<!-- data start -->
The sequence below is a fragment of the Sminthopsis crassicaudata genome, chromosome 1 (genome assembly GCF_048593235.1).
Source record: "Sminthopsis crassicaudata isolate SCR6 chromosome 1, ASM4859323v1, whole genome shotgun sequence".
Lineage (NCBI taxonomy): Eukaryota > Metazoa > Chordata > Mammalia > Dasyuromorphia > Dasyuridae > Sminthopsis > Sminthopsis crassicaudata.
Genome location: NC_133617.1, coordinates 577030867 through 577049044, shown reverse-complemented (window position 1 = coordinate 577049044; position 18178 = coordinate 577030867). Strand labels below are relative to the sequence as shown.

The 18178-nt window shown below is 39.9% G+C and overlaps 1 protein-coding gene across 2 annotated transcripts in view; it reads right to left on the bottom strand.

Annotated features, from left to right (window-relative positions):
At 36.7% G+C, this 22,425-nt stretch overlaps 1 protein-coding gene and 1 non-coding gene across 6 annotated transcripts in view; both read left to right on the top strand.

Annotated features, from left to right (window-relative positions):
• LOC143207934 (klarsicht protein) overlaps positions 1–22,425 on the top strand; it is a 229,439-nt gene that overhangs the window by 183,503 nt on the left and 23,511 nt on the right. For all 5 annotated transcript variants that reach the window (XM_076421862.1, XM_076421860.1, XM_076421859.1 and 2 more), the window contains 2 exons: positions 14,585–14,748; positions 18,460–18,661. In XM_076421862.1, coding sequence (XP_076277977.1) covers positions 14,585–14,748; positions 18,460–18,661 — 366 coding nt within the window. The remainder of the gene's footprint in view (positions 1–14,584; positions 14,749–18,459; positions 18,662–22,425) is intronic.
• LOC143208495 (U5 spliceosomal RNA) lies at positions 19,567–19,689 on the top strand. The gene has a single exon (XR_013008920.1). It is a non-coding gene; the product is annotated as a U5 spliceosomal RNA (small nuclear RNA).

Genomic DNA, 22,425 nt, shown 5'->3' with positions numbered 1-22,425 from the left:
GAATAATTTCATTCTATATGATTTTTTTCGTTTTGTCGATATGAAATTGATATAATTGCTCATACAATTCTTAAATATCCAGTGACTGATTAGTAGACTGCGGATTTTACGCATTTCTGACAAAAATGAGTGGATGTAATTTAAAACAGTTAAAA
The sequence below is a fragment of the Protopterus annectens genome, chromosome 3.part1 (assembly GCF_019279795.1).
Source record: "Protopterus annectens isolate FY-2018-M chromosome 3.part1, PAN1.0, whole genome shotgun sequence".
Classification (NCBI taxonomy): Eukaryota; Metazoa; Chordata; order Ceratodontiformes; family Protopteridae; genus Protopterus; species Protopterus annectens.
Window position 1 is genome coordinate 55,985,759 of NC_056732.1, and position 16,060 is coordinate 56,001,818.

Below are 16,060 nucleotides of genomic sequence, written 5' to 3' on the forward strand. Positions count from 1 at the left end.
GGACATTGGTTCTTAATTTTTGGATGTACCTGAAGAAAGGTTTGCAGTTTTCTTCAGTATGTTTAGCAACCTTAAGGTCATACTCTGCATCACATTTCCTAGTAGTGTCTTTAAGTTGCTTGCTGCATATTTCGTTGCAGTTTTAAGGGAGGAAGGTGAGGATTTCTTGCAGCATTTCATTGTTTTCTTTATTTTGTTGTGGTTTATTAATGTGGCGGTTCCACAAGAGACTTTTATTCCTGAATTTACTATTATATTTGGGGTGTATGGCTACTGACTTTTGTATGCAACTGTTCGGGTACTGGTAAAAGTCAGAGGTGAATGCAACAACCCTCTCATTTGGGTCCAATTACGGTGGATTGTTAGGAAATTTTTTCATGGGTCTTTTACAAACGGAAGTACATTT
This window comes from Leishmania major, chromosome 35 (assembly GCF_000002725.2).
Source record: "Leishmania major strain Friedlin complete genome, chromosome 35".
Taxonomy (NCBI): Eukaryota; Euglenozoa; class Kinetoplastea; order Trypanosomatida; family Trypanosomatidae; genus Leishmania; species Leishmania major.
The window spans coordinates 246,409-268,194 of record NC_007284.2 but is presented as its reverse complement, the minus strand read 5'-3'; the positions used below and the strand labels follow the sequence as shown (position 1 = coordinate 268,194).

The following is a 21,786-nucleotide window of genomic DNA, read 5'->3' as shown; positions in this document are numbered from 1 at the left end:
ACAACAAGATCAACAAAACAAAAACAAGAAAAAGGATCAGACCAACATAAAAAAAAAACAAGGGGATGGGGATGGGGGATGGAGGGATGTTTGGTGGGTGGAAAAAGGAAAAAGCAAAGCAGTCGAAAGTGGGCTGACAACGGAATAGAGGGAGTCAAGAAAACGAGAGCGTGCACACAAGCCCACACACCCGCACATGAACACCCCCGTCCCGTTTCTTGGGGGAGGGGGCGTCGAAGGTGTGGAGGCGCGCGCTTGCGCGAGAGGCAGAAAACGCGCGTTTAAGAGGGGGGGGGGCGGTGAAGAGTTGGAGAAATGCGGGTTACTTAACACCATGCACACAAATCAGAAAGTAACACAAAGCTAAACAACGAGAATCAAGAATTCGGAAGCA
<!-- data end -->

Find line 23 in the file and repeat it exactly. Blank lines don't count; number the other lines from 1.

The following is a 21,786-nucleotide window of genomic DNA, read 5'->3' as shown; positions in this document are numbered from 1 at the left end: